In this episode of Motley Fool Answers, hosts Robert Brokamp and Alison Southwick want to focus on one question -- but it's a big one, especially for long-term investors: When should you sell a stock? To provide the answer, they've tapped Motley Fool Chief Investment Officer Andy Cross and Ron Gross, the advisor for Motley Fool Total Income.
In this segment, they talk about the first of three good reasons: The fundamentals of the business are no longer the same as they were when you bought the stock -- and not in a good way. They discuss competition, paradigm shifts, valuation, and more.
A full transcript follows the video.
10 stocks we like better than WalmartWhen investing geniuses David and Tom Gardner have a stock tip, it can pay to listen. After all, the newsletter they have run for over a decade, the Motley Fool Stock Advisor, has tripled the market.*
David and Tom just revealed what they believe are the ten best stocks for investors to buy right now... and Walmart wasn't one of them! That's right -- they think these 10 stocks are even better buys.
Click here to learn about these picks!
*Stock Advisor returns as of August 6, 2018The author(s) may have a position in any stocks mentioned.
This video was recorded on Aug. 14, 2018.
Andy Cross: Now, the reason we're here is there's a big, old "but." There are times and reasons to sell, so let's get to it.
Ron Gross: We've broken the reasons down into three buckets, and the first bucket is the fundamentals of the company. If the fundamentals of a company either have deteriorated or you believe they are going to deteriorate, it certainly is one reason to look at maybe not owning that company. This could be revenues declining, margins are declining, profit is either declining or now there's a loss at the company. Any of those reasons that would indicate to you that profits could be coming down in the future -- it may not be a company that you want to own.
Competitive landscape -- obviously, if a new competitor comes into a marketplace or if an existing competitor ends up having the upper hand. You own a company that is not going to be a market-share grabber in the future. The market share is going to continue to deteriorate and that will hit the fundamentals. That will hit profits and again may not be a company that you want to own.
A platform shift threatens an investment. This is a really interesting one. We were talking about Netflix as a good example of a game-changer.
Cross: The cloud [represents] a platform shift. Look at IBM before they started making a push. Oracle making a big push in the cloud before they were all on-premise.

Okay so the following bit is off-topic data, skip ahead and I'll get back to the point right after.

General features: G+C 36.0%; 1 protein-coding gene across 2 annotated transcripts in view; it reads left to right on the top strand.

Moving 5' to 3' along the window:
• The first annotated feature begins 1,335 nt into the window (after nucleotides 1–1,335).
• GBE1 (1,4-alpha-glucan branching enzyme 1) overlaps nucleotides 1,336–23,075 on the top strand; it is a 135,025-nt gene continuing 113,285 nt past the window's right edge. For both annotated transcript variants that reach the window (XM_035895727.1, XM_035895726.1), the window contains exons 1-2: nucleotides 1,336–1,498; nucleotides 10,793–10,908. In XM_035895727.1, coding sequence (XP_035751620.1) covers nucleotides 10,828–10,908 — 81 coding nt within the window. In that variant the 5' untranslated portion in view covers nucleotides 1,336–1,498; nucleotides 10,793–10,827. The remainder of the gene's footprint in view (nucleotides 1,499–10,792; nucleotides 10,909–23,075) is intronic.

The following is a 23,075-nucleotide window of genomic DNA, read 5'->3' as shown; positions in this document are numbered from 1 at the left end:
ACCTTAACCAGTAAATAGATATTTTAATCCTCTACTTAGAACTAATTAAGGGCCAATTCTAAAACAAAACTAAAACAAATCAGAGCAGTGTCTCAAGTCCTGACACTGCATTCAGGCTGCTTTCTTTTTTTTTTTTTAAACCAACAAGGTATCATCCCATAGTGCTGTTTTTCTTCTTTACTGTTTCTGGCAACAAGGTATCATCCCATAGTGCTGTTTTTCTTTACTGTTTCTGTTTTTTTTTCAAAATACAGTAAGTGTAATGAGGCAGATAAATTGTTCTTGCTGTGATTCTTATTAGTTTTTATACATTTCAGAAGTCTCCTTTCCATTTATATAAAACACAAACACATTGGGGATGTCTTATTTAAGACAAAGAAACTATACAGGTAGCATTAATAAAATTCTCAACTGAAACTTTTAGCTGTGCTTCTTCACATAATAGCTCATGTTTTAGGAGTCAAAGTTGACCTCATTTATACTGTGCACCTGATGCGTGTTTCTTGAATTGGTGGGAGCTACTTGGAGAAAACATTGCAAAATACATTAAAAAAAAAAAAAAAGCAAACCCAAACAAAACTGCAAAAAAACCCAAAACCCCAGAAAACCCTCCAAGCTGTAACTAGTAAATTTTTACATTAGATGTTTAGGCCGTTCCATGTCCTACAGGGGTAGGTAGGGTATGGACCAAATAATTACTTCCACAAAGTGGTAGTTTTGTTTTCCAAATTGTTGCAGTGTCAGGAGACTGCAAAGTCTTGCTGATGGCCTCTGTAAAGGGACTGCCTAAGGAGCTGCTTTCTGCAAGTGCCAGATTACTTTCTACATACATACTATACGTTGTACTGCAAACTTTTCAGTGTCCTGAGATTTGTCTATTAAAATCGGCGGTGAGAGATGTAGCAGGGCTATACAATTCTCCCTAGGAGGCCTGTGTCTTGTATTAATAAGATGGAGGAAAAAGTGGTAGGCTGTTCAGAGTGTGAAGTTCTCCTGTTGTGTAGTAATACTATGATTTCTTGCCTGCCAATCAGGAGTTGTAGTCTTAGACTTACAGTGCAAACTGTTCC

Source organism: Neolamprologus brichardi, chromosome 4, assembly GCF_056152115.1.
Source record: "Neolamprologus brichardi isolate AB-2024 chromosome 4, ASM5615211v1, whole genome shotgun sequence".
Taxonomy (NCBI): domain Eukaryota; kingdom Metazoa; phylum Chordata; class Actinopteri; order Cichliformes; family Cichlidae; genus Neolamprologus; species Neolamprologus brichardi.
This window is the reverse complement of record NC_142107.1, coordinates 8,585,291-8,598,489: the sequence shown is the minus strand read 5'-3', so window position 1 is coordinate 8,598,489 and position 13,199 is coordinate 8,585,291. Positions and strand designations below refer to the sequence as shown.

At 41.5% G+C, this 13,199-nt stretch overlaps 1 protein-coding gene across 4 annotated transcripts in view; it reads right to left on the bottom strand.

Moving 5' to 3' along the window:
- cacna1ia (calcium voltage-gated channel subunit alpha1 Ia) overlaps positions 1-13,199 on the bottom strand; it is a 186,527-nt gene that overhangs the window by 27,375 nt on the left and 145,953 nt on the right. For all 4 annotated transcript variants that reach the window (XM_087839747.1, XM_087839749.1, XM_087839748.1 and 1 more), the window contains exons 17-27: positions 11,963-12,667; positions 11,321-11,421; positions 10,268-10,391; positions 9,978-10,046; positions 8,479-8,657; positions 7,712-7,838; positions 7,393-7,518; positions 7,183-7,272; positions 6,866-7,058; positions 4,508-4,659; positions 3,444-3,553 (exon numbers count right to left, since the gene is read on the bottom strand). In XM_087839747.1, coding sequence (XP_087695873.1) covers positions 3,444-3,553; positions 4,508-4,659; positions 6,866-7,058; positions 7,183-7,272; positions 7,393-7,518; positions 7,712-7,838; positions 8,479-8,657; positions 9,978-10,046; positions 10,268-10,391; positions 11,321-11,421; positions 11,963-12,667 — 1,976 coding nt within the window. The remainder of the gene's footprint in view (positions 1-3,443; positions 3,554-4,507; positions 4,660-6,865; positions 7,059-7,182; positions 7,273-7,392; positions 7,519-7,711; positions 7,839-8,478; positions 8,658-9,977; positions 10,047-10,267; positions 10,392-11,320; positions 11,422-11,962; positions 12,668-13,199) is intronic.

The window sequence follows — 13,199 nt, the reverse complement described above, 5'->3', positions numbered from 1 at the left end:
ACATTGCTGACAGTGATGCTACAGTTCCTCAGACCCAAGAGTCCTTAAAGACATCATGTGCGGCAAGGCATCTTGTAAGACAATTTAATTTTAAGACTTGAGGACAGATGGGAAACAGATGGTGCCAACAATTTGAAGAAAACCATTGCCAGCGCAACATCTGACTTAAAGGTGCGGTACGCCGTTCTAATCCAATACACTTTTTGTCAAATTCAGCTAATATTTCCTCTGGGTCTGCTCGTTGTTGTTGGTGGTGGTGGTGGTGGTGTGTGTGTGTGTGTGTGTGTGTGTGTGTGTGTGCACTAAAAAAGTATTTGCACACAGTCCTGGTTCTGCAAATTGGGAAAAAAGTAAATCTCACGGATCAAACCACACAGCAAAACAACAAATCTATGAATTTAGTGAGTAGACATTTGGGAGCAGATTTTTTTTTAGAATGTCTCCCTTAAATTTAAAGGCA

Gross: Perhaps some of you have heard of Kodak. That was a company that did not benefit from a shift. They did not shift. These are typically big, trending ideas [paradigm-shifting trends] that would be good if we could all recognize them. Sometimes we recognize these a little late, but still better late than never.
A stock is extremely overvalued. We're going to continue to bring up this concept of valuation, because it is somewhat controversial. I think it's fair to say we think it is appropriate if a company is really and truly undervalued such that no matter what you do, the fundamentals don't make sense in terms of where this stock is selling. From a Foolish perspective in that case, alone, we would recommend selling based on valuation.
Value investors like me get a little dicier about it all, but that's really a Foolish principle, and even David Gardner would say perhaps that's not even correct, because he loves a stock the most when Wall Street idiots like me are saying, "overvalued."
Cross: Something we didn't mention, but you know if you follow Tom pretty closely, is you don't have to sell down your entire position. If you go to the Everlasting Portfolio, you will see one share of Intuit. You will see one share of MSC Industrial. We have kept one share. That's to the extreme and not everyone wants to do that, but you also don't have to sell out of a complete position. If you really think it's extremely overvalued and you're just not comfortable with it, you don't have to sell the entire thing. You can pare back a little bit, too. We can take more questions about valuation because it is a fun topic to discuss.
Alison Southwick has no position in any of the stocks mentioned. Andy Cross owns shares of NFLX. Robert Brokamp, CFP has no position in any of the stocks mentioned. Ron Gross has no position in any of the stocks mentioned. The Motley Fool owns shares of and recommends INTU and NFLX. The Motley Fool owns shares of MSM and ORCL and has the following options: long January 2020 $30 calls on ORCL. The Motley Fool has a disclosure policy.